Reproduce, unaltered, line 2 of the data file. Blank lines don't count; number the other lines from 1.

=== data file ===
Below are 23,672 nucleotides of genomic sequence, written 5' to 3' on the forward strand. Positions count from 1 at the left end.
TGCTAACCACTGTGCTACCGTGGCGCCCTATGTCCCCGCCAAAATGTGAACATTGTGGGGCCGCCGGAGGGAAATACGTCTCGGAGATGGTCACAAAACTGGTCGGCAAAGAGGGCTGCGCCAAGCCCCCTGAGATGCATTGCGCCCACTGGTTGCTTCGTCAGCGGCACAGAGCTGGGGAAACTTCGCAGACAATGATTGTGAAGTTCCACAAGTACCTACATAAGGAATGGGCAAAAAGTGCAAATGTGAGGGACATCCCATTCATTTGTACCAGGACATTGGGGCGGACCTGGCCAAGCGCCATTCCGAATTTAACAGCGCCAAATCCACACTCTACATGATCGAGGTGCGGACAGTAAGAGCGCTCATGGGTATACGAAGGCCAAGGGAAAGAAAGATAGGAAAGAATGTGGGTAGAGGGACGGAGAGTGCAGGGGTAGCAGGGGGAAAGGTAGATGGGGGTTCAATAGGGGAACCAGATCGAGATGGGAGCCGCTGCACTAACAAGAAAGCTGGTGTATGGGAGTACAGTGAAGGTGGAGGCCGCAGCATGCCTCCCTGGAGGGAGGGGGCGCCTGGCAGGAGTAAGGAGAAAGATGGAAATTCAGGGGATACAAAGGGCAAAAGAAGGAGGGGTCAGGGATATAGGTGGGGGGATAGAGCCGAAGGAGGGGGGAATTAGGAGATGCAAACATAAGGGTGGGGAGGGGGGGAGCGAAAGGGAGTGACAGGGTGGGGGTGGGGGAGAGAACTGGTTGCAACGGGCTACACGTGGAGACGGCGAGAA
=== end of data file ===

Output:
TGCTAACCACTGTGCTACCGTGGCGCCCTATGTCCCCGCCAAAATGTGAACATTGTGGGGCCGCCGGAGGGAAATACGTCTCGGAGATGGTCACAAAACTGGTCGGCAAAGAGGGCTGCGCCAAGCCCCCTGAGATGCATTGCGCCCACTGGTTGCTTCGTCAGCGGCACAGAGCTGGGGAAACTTCGCAGACAATGATTGTGAAGTTCCACAAGTACCTACATAAGGAATGGGCAAAAAGTGCAAATGTGAGGGACATCCCATTCATTTGTACCAGGACATTGGGGCGGACCTGGCCAAGCGCCATTCCGAATTTAACAGCGCCAAATCCACACTCTACATGATCGAGGTGCGGACAGTAAGAGCGCTCATGGGTATACGAAGGCCAAGGGAAAGAAAGATAGGAAAGAATGTGGGTAGAGGGACGGAGAGTGCAGGGGTAGCAGGGGGAAAGGTAGATGGGGGTTCAATAGGGGAACCAGATCGAGATGGGAGCCGCTGCACTAACAAGAAAGCTGGTGTATGGGAGTACAGTGAAGGTGGAGGCCGCAGCATGCCTCCCTGGAGGGAGGGGGCGCCTGGCAGGAGTAAGGAGAAAGATGGAAATTCAGGGGATACAAAGGGCAAAAGAAGGAGGGGTCAGGGATATAGGTGGGGGGATAGAGCCGAAGGAGGGGGGAATTAGGAGATGCAAACATAAGGGTGGGGAGGGGGGGAGCGAAAGGGAGTGACAGGGTGGGGGTGGGGGAGAGAACTGGTTGCAACGGGCTACACGTGGAGACGGCGAGAA